Chabad-Lubavitch rabbis and rebbetzins wear many hats: Torah teachers, educators, mediators, hosts, cooks, party-planners, communal leaders. And because of their direct work with people, publically and privately, and frequently in time of need, it’s quite often that they end up in the position of marriage counselors as well.

Rabbi Aaron L. Laine, long-time spiritual leader of the Sinagoga Beth El and the Ashkenazi community of Panama, wrote a book about the topic (released this fall), “GPS for a Happier Marriage.” In it, he imparts the wisdom he has gained from decades of speaking with and counseling couples.

Here, the rabbi shares his experiences, impressions and some tried-and-true marriage advice.

Q: How did you first find yourself in the business of counseling couples, and how did you learn the ropes of the trade?

A: My wife and I came here 21 years ago after the local Ashkenazi community requested that the Chabad-Lubavitch headquarters in Brooklyn, N.Y., help them find a rabbi.

The Jews here are very traditional people. So it is just natural that when issues arise in a marriage, the first place they go for advice is to the rabbi. I was married for all of four months at the time, so I really didn’t have much experience myself. But I was thrown right into the deep end, so I learned to swim.

Over the years, I searched for and identified the common threads and recurring patterns that were found in many of the marriages I was asked to help with. And that became the basis for my book.

Q: If you had to distill your marriage advice to a few lines, what would that be?

A: We need to recognize that men and women are different; we are so different that often we cannot understand each other. As long as we keep on projecting our understanding through our lens—thinking that it would apply to our spouse—we’re going to keep on hitting brick walls.

Seeing how we tick so differently helps us relate.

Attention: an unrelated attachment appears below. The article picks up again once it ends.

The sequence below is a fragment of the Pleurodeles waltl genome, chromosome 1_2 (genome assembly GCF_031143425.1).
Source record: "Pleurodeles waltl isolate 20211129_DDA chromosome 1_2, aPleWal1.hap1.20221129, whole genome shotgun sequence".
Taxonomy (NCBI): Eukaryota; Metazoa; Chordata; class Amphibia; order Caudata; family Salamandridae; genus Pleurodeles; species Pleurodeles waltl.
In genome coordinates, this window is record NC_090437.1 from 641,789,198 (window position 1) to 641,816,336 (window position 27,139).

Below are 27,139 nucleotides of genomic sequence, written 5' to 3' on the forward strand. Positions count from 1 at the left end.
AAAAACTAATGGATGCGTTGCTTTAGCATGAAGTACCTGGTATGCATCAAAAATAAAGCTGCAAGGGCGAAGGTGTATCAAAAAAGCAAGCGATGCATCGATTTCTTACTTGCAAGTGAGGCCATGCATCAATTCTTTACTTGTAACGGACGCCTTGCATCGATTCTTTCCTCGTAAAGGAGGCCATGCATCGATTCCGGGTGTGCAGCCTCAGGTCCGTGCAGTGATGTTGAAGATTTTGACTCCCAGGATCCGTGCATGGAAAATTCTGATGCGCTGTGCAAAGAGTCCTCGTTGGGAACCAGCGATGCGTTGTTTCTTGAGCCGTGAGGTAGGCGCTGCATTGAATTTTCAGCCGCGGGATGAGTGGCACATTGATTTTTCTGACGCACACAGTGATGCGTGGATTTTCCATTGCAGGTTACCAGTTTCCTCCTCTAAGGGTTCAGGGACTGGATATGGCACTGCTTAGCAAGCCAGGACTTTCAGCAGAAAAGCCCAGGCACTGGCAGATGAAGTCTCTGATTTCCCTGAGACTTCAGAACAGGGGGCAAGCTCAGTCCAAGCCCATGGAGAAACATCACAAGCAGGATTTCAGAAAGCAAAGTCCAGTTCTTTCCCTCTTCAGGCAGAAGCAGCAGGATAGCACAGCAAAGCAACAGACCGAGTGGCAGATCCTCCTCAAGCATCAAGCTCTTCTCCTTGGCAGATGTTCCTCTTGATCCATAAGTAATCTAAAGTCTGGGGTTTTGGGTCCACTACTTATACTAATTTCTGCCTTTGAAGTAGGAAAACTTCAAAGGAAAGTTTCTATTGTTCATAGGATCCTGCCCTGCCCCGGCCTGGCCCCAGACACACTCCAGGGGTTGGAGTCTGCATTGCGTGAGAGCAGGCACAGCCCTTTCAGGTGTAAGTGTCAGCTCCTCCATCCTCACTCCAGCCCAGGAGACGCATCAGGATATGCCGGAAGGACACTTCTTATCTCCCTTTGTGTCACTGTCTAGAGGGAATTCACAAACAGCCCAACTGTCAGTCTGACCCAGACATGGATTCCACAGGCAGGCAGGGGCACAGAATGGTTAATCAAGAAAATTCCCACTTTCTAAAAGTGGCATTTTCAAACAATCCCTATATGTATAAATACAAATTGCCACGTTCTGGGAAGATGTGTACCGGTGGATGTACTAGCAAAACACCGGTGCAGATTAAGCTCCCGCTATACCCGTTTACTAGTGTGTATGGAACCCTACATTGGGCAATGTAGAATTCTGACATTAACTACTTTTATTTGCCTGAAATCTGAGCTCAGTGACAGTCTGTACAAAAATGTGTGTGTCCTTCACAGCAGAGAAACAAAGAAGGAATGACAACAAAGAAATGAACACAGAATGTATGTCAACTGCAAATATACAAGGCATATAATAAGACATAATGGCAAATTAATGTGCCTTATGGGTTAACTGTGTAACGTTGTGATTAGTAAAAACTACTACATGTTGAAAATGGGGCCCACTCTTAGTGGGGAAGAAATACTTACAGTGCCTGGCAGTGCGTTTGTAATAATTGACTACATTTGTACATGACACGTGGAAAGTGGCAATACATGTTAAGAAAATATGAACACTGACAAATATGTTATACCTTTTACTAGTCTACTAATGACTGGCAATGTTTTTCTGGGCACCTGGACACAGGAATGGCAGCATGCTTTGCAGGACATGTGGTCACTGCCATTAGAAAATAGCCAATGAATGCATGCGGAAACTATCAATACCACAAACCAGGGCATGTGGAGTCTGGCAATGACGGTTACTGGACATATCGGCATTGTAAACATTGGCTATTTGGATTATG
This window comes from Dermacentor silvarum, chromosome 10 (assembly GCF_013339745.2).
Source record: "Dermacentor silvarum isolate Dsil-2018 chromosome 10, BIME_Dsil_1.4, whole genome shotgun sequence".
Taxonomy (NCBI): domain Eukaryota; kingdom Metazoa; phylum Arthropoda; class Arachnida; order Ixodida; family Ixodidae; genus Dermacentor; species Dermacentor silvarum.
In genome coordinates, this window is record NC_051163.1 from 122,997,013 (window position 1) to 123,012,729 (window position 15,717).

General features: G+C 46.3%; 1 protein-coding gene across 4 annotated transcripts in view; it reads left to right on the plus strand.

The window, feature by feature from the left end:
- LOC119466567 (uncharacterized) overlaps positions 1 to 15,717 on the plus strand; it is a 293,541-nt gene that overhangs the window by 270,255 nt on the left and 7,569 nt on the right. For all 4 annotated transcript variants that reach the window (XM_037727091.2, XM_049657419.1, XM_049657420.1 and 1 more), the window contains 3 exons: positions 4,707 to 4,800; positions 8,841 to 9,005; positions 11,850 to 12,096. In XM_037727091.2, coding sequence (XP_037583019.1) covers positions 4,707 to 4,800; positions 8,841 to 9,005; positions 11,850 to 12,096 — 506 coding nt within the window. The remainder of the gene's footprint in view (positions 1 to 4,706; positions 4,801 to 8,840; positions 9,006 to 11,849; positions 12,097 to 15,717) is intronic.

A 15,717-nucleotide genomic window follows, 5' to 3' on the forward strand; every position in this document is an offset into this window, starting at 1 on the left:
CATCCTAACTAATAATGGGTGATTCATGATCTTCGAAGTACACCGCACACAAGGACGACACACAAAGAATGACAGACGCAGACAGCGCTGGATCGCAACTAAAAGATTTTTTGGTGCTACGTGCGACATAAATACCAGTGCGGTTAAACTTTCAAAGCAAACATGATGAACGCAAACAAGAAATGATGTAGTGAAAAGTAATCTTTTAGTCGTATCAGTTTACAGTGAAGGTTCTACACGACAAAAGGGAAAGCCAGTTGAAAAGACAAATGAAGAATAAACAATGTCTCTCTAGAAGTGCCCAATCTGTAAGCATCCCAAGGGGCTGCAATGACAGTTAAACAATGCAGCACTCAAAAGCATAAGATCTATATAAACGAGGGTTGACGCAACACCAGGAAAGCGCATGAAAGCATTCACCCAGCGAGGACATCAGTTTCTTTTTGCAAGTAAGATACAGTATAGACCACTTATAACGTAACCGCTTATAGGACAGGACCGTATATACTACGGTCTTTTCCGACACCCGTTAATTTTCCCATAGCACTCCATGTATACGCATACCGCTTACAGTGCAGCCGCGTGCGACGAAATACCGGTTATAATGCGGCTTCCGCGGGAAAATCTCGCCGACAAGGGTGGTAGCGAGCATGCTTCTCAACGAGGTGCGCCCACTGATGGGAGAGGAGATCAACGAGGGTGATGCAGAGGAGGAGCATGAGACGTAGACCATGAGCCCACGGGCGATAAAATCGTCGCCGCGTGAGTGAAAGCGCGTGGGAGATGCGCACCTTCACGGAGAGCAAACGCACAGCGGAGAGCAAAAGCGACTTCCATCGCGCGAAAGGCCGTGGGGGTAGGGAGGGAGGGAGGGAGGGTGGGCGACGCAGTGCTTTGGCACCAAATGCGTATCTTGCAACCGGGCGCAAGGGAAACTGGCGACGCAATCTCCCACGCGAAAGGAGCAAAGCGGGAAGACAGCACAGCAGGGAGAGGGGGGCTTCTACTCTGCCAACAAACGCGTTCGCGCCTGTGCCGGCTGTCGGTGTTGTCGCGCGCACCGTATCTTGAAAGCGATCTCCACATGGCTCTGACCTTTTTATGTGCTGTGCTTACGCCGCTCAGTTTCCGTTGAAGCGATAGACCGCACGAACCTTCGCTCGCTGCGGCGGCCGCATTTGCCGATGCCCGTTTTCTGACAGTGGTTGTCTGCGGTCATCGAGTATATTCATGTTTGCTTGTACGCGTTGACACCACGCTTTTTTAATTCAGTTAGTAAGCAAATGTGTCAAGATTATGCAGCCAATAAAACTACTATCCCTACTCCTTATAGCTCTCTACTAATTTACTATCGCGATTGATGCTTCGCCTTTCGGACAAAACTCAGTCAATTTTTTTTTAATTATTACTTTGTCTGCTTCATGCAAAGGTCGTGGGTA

Q: Can you give a practical example from your own life?

A: Before I got married, I studied in yeshivah. There, we spent many hours a day poring over Talmudic texts, parsing the meaning of passages and teachings that are thousands of years old. We spent a lot of time arguing over how they are to be understood. After a lively back-and-forth, we’d often come to a conclusion—or conclude that there was no definitive conclusion. In any case, arguing your case and doing it well is considered a virtue in the male yeshivah world.

I soon learned that this does not work in marriage. You can convince your wife why it doesn’t make sense to get a new carpet—why the new ones are of worse quality, and the old one is still so pretty—but she won’t feel any better.

Q: And extending that concept to people who have not learned in yeshivah ...

A: A woman may come to her husband and complain about something, whatever it is. He will immediately begin to discuss whatever it is that she brings up, trying to prove how it’s not his fault or trying to find ways to fix the issue. Nine out of 10 times, that won’t help. The issue is not what’s really bothering her. She is unhappy, perhaps feeling unappreciated, and the example was just her way of demonstrating how she is feeling.

On the flip side, a man may come home from work and not want to talk to his wife. She sees that he is not sharing and feels like he has no need for her, does not value her opinion and isn’t interested in sharing life with her.

Both of them are misreading their spouses because they are trying to understand their spouse the same way they understand themselves. Once we understand that we don’t understand, we can get somewhere.

Q: There are thousands of books on marriage. What’s your basic approach, and what’s unique in your understanding of men and women?

A: Beyond discussing the differences between the behaviors of men and women, I was able to identify these differences on an existential level, and this is unique.

One point I like to say is that it all breaks down to the three ‘P’s and the three ‘A’s. I have found that in the majority of cases, all the things that a man seeks for his self-esteem fall into one of three categories, what I call the three P’s: Prestige, Power and Pleasure. And women are driven by their need for Affection, Appearance and a sense of Accomplishment, the three A’s.

Understanding this helps us understand why our spouses often approach things so differently than we do.

Rabbi Aaron L. Laine with his wife, Fradel
Rabbi Aaron L. Laine with his wife, Fradel

Q: As a rabbi, what Jewish concept do you think is most important for marriage?

A: Chassidic teaching has a lot about achieving the ideal of bittulself-abnegation—a state where you are not driven by your own desires, needs or sense of self, but by the greater cause. The same applies to marriage. A person needs to stop thinking about what he or she is getting out of marriage and instead concentrate about what he or she is giving. Once that happens, everyone will be happy.

From a Jewish perspective, marriage is not something we enter into to have families or to gain companionship. It is part of our spiritual development and the fulfillment of our purpose as part of G‑d’s grand plan for the universe. We need to put in the necessary effort to uplift ourselves and do this G‑dly task in the very best way we can.

“GPS for a Happier Marriage” can be purchased at Jewish bookstores or online here.